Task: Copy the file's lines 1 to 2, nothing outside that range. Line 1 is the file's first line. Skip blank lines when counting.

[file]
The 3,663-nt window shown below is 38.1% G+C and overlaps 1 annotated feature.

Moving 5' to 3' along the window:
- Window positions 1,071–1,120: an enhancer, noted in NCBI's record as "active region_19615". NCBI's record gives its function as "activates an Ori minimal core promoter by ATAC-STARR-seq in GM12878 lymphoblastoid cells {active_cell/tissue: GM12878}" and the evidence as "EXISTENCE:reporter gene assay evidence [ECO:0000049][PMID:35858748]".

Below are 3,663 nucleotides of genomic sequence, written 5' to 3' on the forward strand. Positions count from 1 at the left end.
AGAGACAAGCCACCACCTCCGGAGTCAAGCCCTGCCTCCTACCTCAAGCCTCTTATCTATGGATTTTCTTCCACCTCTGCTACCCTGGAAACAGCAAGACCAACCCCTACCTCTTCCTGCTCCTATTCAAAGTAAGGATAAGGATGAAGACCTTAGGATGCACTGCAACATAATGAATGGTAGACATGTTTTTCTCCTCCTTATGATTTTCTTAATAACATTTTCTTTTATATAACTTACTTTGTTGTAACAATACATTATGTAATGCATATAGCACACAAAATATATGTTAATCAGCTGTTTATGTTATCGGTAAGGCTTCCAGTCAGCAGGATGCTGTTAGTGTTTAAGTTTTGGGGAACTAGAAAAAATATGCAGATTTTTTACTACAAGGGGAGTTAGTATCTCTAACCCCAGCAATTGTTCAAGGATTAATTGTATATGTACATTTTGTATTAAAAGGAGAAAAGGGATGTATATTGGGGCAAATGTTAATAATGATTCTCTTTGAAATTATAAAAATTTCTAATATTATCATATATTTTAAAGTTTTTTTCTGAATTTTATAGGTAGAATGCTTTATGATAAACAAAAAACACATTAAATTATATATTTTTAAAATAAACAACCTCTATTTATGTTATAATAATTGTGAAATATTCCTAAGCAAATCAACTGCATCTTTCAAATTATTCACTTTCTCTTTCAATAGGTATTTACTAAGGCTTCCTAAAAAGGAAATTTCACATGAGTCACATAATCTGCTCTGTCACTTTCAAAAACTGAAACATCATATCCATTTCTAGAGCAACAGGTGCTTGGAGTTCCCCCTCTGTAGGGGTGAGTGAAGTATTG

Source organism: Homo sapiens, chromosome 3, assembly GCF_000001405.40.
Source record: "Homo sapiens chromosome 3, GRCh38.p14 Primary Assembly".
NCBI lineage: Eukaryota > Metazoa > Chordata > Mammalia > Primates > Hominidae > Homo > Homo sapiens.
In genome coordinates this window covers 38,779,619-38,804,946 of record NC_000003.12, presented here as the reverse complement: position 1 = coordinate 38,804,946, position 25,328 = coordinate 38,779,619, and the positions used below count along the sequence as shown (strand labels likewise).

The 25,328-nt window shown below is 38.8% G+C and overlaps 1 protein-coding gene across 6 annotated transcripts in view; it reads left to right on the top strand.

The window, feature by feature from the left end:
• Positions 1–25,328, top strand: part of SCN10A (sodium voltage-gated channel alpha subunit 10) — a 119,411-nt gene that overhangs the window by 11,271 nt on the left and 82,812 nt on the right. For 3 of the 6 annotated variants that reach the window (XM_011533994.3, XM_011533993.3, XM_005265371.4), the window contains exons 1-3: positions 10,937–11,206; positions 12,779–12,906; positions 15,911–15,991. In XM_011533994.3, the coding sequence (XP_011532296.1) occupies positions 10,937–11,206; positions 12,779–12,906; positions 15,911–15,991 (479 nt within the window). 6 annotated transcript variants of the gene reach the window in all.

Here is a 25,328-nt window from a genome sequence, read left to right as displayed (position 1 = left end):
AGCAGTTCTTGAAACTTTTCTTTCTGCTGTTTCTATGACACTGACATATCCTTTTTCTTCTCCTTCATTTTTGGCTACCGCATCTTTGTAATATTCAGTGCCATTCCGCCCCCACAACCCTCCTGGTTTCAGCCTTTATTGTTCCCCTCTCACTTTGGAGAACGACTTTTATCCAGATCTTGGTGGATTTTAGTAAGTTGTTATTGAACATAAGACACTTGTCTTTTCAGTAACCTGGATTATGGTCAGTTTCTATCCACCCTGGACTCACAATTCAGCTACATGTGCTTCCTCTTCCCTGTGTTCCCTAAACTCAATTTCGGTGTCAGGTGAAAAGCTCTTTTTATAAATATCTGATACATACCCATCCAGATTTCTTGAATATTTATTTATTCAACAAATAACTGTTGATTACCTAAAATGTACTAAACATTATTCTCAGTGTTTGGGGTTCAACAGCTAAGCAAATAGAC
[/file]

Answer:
The 3,663-nt window shown below is 38.1% G+C and overlaps 1 annotated feature.

Moving 5' to 3' along the window: